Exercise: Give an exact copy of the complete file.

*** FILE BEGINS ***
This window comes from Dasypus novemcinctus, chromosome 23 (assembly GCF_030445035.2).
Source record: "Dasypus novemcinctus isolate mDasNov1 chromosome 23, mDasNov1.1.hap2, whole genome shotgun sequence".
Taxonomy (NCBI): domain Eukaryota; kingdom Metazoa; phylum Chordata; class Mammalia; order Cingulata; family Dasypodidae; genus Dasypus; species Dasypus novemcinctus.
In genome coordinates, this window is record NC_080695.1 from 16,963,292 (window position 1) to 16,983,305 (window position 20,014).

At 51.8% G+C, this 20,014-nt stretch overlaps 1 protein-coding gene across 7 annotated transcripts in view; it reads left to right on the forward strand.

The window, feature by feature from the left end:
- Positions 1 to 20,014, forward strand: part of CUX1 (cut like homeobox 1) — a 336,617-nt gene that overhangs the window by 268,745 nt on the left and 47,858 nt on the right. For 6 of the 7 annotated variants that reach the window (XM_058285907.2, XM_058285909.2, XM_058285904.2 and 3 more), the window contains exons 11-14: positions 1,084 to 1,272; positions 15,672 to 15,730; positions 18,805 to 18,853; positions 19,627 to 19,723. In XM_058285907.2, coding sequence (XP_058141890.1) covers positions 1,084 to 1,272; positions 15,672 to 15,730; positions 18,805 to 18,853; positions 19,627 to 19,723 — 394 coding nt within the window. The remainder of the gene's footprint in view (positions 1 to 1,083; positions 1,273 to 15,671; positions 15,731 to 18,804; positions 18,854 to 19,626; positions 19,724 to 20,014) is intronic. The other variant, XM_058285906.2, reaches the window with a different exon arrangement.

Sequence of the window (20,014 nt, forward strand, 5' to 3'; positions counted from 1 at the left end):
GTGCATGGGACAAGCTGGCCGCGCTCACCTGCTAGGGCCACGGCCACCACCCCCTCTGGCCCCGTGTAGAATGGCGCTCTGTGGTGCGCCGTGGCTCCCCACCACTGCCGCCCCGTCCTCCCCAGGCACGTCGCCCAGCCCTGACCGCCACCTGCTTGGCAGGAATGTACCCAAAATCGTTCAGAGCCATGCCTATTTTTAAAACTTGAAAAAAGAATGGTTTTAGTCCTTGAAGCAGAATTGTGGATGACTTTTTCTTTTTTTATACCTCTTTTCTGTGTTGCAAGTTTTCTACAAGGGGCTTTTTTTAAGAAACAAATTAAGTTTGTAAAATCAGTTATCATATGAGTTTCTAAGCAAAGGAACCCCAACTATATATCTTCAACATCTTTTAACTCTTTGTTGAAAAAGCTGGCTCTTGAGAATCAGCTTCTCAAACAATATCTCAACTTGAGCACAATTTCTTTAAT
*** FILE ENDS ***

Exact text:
This window comes from Dasypus novemcinctus, chromosome 23 (assembly GCF_030445035.2).
Source record: "Dasypus novemcinctus isolate mDasNov1 chromosome 23, mDasNov1.1.hap2, whole genome shotgun sequence".
Taxonomy (NCBI): domain Eukaryota; kingdom Metazoa; phylum Chordata; class Mammalia; order Cingulata; family Dasypodidae; genus Dasypus; species Dasypus novemcinctus.
In genome coordinates, this window is record NC_080695.1 from 16,963,292 (window position 1) to 16,983,305 (window position 20,014).

At 51.8% G+C, this 20,014-nt stretch overlaps 1 protein-coding gene across 7 annotated transcripts in view; it reads left to right on the forward strand.

The window, feature by feature from the left end:
- Positions 1 to 20,014, forward strand: part of CUX1 (cut like homeobox 1) — a 336,617-nt gene that overhangs the window by 268,745 nt on the left and 47,858 nt on the right. For 6 of the 7 annotated variants that reach the window (XM_058285907.2, XM_058285909.2, XM_058285904.2 and 3 more), the window contains exons 11-14: positions 1,084 to 1,272; positions 15,672 to 15,730; positions 18,805 to 18,853; positions 19,627 to 19,723. In XM_058285907.2, coding sequence (XP_058141890.1) covers positions 1,084 to 1,272; positions 15,672 to 15,730; positions 18,805 to 18,853; positions 19,627 to 19,723 — 394 coding nt within the window. The remainder of the gene's footprint in view (positions 1 to 1,083; positions 1,273 to 15,671; positions 15,731 to 18,804; positions 18,854 to 19,626; positions 19,724 to 20,014) is intronic. The other variant, XM_058285906.2, reaches the window with a different exon arrangement.

Sequence of the window (20,014 nt, forward strand, 5' to 3'; positions counted from 1 at the left end):
GTGCATGGGACAAGCTGGCCGCGCTCACCTGCTAGGGCCACGGCCACCACCCCCTCTGGCCCCGTGTAGAATGGCGCTCTGTGGTGCGCCGTGGCTCCCCACCACTGCCGCCCCGTCCTCCCCAGGCACGTCGCCCAGCCCTGACCGCCACCTGCTTGGCAGGAATGTACCCAAAATCGTTCAGAGCCATGCCTATTTTTAAAACTTGAAAAAAGAATGGTTTTAGTCCTTGAAGCAGAATTGTGGATGACTTTTTCTTTTTTTATACCTCTTTTCTGTGTTGCAAGTTTTCTACAAGGGGCTTTTTTTAAGAAACAAATTAAGTTTGTAAAATCAGTTATCATATGAGTTTCTAAGCAAAGGAACCCCAACTATATATCTTCAACATCTTTTAACTCTTTGTTGAAAAAGCTGGCTCTTGAGAATCAGCTTCTCAAACAATATCTCAACTTGAGCACAATTTCTTTAAT